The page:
• Post Reply
  • Bookmark Topic Watch Topic
  • New Topic

starting chicks--what to feed

 
Lorraine Long
Posts: 4
  • Mark post as helpful
  • send pies
  • Quote
  • Report post to moderator
Just joined after reading on here for a while. We've had chickens and have kept them in a coop built on a wagon frame with run underneath so we could move them regularly onto fresh ground spring through fall. But we also fed them commercial layer mash or pellets because everyone said that was what we had to do to get eggs. Last year we started raising rabbits for meat and successfully moved them off pellets and onto whatever we could forage (grasses, weeds, clover, willow, brambles, etc) along with some roots and cuttings from cover crops from the garden and a small amount of whole grain. This spring we will be buying chicks--only have 4 Buff Orpington hens left. This time we're getting smaller breeds because our primary reason for keeping chickens is to have the eggs. In the future we hope to breed our own chickens, ones adapted to where we live and how we feed.
So I have questions about how to feed the chicks from the start. Have read on here about putting a piece of sod in the brooder with them for them to get some practice on what they'll eventually forage. I hope to hear from someone else who has successfully raised chicks without resorting to commercial chicken feed or having them raised by a hen. We have goats for milk--always have whey to feed. Have a worm box for indoor composting. We buy whole oats and wheat, the latter we grow into fodder through the winter for rabbits and goats. At what age can chicks eat the seeds sprouted? Or could we grind some up and soak them in whey for chicks?
 
Landon Sunrich
pollinator
Posts: 1703
Location: Western Washington
21
  • Mark post as helpful
  • send pies
  • Quote
  • Report post to moderator
I don't know that I have ever come across a sprouted seed or cracked grain that a chicken won't eat regardless of age. And rarely a form of wriggling protien neither. My favorite for chicks and function stacking is to use cover crop rye which has been pasteurized and colonized with Oyster Mushroom spawn. I just make lots and lots more than I need when I do it. Then feed the extra to the chicks. It's high protein and they love it. Hope that helps.

 
Lorraine Long
Posts: 4
  • Mark post as helpful
  • send pies
  • Quote
  • Report post to moderator
Landon Sunrich wrote:I don't know that I have ever come across a sprouted seed or cracked grain that a chicken won't eat regardless of age. And rarely a form of wriggling protien neither. My favorite for chicks and function stacking is to use cover crop rye which has been pasteurized and colonized with Oyster Mushroom spawn. I just make lots and lots more than I need when I do it. Then feed the extra to the chicks. It's high protein and they love it. Hope that helps.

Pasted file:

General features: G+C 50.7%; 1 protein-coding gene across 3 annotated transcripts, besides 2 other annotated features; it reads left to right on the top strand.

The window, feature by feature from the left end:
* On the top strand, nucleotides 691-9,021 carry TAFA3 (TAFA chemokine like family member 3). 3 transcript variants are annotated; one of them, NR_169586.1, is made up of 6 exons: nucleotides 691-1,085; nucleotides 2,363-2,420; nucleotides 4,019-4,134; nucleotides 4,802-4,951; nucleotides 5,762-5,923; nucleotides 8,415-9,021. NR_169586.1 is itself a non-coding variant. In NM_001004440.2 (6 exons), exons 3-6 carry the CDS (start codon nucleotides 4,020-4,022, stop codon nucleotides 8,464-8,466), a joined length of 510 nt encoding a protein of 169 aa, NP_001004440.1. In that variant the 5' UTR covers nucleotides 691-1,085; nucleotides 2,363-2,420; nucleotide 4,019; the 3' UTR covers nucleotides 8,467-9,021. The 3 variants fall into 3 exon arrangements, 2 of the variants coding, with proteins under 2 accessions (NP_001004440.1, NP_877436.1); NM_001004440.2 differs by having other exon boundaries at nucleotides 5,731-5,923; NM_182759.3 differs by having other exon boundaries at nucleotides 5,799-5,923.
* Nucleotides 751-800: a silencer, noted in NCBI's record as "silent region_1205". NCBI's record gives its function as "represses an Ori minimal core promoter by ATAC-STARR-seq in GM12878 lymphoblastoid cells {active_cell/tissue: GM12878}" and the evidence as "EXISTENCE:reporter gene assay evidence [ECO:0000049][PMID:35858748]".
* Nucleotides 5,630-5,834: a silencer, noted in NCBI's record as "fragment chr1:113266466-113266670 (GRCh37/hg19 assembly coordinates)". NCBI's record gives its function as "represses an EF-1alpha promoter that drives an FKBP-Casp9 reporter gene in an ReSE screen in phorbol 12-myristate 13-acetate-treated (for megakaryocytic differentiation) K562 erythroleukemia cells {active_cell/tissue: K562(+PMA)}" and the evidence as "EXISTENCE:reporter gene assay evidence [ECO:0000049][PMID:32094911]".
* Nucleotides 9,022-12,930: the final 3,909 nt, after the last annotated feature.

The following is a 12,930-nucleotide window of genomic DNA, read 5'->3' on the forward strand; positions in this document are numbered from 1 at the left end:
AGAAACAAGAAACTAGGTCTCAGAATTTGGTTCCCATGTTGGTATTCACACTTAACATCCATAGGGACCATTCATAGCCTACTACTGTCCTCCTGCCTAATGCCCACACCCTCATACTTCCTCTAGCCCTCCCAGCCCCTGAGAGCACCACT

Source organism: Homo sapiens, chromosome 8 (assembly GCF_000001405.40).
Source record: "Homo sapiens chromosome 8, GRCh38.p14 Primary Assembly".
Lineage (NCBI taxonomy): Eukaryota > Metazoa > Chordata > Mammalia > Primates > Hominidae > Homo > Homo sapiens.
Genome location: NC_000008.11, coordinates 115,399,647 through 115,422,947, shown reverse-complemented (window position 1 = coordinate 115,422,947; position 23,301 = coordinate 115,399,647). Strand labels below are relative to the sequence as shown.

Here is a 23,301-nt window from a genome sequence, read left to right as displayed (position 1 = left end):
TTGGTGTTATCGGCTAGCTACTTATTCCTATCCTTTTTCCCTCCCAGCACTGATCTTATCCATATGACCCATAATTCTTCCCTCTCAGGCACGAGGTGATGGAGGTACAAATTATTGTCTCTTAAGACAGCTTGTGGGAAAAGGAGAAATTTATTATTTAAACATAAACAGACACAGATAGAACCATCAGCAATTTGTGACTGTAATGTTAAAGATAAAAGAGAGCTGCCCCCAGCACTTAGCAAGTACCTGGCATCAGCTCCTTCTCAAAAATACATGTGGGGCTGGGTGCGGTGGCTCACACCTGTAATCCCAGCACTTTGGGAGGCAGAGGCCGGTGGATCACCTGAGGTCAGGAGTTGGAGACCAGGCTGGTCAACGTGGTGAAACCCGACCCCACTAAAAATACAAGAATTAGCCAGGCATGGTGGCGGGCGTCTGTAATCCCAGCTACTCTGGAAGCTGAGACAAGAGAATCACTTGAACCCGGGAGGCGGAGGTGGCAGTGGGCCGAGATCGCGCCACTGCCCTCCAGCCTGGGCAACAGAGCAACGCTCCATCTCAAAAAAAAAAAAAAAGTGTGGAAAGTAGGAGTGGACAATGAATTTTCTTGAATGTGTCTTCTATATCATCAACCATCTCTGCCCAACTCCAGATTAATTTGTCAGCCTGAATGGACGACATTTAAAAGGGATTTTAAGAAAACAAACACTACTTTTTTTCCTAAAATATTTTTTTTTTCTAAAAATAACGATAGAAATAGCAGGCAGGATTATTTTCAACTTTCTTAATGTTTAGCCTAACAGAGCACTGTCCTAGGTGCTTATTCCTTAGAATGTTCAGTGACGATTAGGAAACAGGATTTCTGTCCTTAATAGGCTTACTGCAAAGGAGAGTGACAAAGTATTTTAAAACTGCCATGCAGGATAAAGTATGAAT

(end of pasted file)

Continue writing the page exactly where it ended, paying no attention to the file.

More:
Thanks for letting me know that chickens can eat the sprouted or cracked grains at any age. I don't have any pasteurized cover crop rye and never heard of feeding chickens mushroom spawn. We do grow shiitake on oak logs and find oyster mushrooms in our woods on stumps and brush piles. The next post had a link which was perhaps supposed to take me to more info on the mushroom connection, but I didn't see anything relevant there. Know it can be frustrating explaining the same thing over and over to beginners.
 
Landon Sunrich
pollinator
Posts: 1703
Location: Western Washington
21
  • Mark post as helpful
  • send pies
  • Quote
  • Report post to moderator
Lorraine Long wrote:
Thanks for letting me know that chickens can eat the sprouted or cracked grains at any age. I don't have any pasteurized cover crop rye and never heard of feeding chickens mushroom spawn. We do grow shiitake on oak logs and find oyster mushrooms in our woods on stumps and brush piles. The next post had a link which was perhaps supposed to take me to more info on the mushroom connection, but I didn't see anything relevant there. Know it can be frustrating explaining the same thing over and over to beginners.


My general rule of thumb with chickens: Chicken knows best. It will eat what looks good. Even if its directly under a spinning death blade tiller which is about to go down. Stupid damn birds.
 
Landon Sunrich
pollinator
Posts: 1703
Location: Western Washington
21
  • Mark post as helpful
  • send pies
  • Quote
  • Report post to moderator
http://www.permies.com/t/30779/fungi/Outdoor-mushroom-cultivation
 
Tracy Kuykendall
Posts: 165
1
  • Mark post as helpful
  • send pies
  • Quote
  • Report post to moderator
Feeding chickens is the same regardless off age, what does matter is size, the manufactured chick crumbles are basically lay pellet crumbs. The babies can't eat the same size food as adults and most of the time don't have the strength to tear off a bite size piece. So you have to make their food bite size, no longer than it takes for them to grow for me it's just easier to buy the crumbles.
 
I will suppress my every urge. But not this shameless plug:
The stocking stuffer game for all your Permaculture companions
http://www.FoodForestCardGame.com
  • Post Reply
  • Bookmark Topic Watch Topic
  • New Topic